After this you may left passport office and wait while they'll make your passport. In passport should be your "first" photo.

But in my case, and also in Annie case, this morons glued there our "second" photos. That's it. So, in my passport is my photo, but not nice and color, but ugly, grainy and black and white.

Quote from: humbert on May 27, 2024, 06:06 AMHave you asked around to see if you and Annie can become citizens of Kazakhstan?
It's not easy. Now we can only get residentialship (i.e., papers allowing to stay here for long time). To become a citizens we need to live here for about 10-15 years. But be just residents here is better then stay in Russia.

humbert

Quote from: Daniil on May 30, 2024, 09:18 PMBy his investigation, during year 1937 4 millions of denunciations was written. This denunciations was written by Russians, against other Russians (in a lot of cases against family members, colleagues and so on).

This sort of thing is very common in a totalitarian state. The government, using terror, manages to create a situation where everyone is an agent. To make it worse, either you denounce them or they'll denounce you. History has many examples of such a thing.

Quote from: Daniil on May 30, 2024, 09:18 PMSo, we shouldn't think that Russians was opressed preys, suffering under contol of communists. They totally deserved communistic repressions. And now they totally deserved putinism. That's what I tried to say.

The Russian people have had to endure over 1,000 years of dictatorial governments who have everything while the people of Russia have nothing. In recent history you have 304 years of Romanov rule, followed by 75 years of Communism, followed by 20+ years of Putin. Not much has changed. The people of Russia deserve freedom and democracy. 1,000 years of punishment is too much for anyone to endure.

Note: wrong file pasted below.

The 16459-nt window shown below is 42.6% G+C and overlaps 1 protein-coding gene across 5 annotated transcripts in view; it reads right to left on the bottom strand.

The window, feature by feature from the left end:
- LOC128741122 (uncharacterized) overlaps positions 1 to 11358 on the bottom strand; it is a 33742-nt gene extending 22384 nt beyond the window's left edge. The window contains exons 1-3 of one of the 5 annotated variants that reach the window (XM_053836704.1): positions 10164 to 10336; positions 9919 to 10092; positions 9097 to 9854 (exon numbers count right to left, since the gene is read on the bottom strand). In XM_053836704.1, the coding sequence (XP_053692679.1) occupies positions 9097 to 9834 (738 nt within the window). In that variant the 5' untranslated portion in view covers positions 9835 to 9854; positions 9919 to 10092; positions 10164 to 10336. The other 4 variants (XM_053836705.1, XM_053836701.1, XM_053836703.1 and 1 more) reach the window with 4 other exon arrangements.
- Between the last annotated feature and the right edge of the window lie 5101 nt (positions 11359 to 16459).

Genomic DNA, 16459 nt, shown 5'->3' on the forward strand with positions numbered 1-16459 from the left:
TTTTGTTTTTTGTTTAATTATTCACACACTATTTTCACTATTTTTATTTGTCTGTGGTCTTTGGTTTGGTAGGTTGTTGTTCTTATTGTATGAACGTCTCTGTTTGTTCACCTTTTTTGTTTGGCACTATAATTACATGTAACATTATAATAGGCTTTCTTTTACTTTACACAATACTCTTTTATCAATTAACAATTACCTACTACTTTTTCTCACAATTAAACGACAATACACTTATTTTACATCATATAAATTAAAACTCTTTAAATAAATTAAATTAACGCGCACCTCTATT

Now I clearly understand the problem with the passport picture. You explained it one way, I understood something else.
Also, this is probably a translation error too, but let me mention it. In every other country a "foreign" passport is one that's issued by another country. Here in American, there are American passports and "foreign" passports, i.e., one that is not American. In other words, "foreign" means "not from our country".

Quote from: Daniil on May 30, 2024, 09:18 PMIt's not easy. Now we can only get residentialship (i.e., papers allowing to stay here for long time). To become a citizens we need to live here for about 10-15 years. But be just residents here is better then stay in Russia.

Do you already have legal residence or are you in the process of applying? I hope your chances are good. With legal residence you and Annie are safe. BTW let me ask: how is life is Kazakhstan? Was it easy to find an apartment to rent? Are you OK with work? I believe you said Annie was working with you. Also: with respect to language, they speak Kazakh among themselves but speak to you in Russian? You said Kazakh is difficult and different from Russian. Have you learned any?

As for citizenship, may I ask: how old are you? About 40 or something? Those 10-15 years will fly by fast and you'll still be young enough to be a Kazakh citizen.